Walker has had a fantastic year; he’s posting the best scoring and shooting numbers of his career and keeping the Hornets afloat in the middle of the pack in the East. What sets Walker apart from other point guards is the efficiency with which he plays. He’s shooting a career-high 41.4 percent on nearly seven three-point attempts per game, and his effective field goal percentage is up to 53.7. Walker’s improvement as a shooter has turned him into a different player than what he was even two years ago, and it will give the Hornets another gear if and when the rest of the team starts to figure it out. Unfortunately, what sets Walker apart from guys like Lowry and Wall in the other direction is his defense. It’s not as bad as Thomas’, but it prevents him from being an elite two-way player.
Ordering the Wings
The NBA, and especially the East, is the most shallow on the wing right now. It’s really hard to find great two-way wings, so there’s a clear group of players that stands out above the rest. Antetokounmpo is an easy pick; the 22-year-old is having arguably the greatest season anyone his age or younger has ever had. If the Bucks make the playoffs (they should), it will be due mostly to him.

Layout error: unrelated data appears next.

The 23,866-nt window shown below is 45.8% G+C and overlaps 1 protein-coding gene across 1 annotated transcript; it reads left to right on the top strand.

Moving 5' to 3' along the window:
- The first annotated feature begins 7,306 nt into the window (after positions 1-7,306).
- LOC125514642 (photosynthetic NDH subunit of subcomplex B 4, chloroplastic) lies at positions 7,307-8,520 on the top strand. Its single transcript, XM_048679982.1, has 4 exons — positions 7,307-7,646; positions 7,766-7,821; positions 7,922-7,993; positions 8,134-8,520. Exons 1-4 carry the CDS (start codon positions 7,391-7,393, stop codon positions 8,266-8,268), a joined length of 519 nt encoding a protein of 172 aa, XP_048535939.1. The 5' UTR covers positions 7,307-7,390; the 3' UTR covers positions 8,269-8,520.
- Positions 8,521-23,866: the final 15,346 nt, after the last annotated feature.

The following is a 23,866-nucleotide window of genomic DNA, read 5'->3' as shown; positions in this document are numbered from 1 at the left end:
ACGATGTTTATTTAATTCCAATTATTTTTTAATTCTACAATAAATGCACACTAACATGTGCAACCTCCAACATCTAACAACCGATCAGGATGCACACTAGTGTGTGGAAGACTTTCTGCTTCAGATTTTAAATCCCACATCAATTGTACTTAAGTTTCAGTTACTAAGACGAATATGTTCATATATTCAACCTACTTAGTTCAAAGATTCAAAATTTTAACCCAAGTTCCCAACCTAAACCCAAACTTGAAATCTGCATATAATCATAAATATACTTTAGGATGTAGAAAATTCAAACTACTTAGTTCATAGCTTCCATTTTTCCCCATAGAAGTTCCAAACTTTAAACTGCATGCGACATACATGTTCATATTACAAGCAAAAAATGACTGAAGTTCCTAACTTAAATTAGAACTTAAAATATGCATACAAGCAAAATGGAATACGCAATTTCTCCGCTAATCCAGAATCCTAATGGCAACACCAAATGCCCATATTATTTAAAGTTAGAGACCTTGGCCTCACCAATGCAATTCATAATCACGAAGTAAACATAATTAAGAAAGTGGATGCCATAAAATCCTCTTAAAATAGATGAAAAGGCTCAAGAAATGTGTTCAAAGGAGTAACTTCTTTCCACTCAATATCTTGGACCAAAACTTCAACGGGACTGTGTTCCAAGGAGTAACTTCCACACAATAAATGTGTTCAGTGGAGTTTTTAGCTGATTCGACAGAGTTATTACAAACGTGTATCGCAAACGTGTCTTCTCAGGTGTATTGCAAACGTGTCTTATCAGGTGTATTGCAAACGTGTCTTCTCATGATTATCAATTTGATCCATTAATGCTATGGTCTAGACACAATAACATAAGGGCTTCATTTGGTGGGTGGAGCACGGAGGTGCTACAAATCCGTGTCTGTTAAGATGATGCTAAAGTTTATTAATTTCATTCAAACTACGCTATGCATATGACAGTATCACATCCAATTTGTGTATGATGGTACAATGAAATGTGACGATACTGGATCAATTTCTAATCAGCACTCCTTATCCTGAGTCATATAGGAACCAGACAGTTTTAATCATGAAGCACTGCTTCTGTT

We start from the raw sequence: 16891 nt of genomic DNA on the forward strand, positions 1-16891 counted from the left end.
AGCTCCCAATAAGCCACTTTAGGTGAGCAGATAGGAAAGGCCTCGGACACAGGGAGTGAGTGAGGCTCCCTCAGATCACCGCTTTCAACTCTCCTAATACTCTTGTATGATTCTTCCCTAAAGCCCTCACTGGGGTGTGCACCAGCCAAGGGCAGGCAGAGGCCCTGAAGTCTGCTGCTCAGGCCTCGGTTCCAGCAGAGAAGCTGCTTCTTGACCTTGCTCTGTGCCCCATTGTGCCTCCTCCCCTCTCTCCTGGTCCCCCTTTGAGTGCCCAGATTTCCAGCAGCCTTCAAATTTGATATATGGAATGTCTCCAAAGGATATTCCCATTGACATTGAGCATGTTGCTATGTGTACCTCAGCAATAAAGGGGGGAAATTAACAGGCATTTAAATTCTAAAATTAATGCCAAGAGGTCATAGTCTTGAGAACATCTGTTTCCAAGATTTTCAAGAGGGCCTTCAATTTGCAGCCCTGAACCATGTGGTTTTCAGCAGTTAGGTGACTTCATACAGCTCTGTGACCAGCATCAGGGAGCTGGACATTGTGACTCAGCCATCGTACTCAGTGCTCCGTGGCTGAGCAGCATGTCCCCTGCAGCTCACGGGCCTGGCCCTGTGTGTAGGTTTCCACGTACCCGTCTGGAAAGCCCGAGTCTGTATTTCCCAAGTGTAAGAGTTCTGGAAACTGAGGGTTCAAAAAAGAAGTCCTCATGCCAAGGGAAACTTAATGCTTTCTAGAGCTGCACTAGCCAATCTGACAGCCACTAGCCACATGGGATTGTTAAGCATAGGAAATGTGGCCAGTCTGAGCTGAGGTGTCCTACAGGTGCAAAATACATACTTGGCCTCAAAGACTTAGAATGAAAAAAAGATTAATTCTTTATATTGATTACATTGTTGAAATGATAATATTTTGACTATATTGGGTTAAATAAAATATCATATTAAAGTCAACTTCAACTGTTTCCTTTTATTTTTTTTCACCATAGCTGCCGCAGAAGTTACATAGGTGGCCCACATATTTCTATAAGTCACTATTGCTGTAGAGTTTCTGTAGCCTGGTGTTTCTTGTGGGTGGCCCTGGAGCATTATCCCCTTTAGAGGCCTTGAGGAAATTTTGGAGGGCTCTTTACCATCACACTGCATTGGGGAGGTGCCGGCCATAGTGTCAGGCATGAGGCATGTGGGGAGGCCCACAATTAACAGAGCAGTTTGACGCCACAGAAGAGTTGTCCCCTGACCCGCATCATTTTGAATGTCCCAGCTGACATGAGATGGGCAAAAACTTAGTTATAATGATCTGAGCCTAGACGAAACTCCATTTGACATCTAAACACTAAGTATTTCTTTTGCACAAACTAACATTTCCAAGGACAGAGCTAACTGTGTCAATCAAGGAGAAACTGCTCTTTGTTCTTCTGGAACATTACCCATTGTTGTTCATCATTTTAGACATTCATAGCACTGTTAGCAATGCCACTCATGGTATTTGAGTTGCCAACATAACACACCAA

Butler is a tank with more responsibility on both ends of the floor than nearly anyone in the league. His 25 points per game and 48.9 effective field goal percentage are especially impressive considering the Bulls are the worst jump-shooting team in the league by a mile, and Butler has to create every window, driving lane, and opportunity for himself. Add in the fact that he gets to and converts at the free throw line at a high rate and is the only plus perimeter defender in Chicago’s rotation, and Butler is an obvious starter.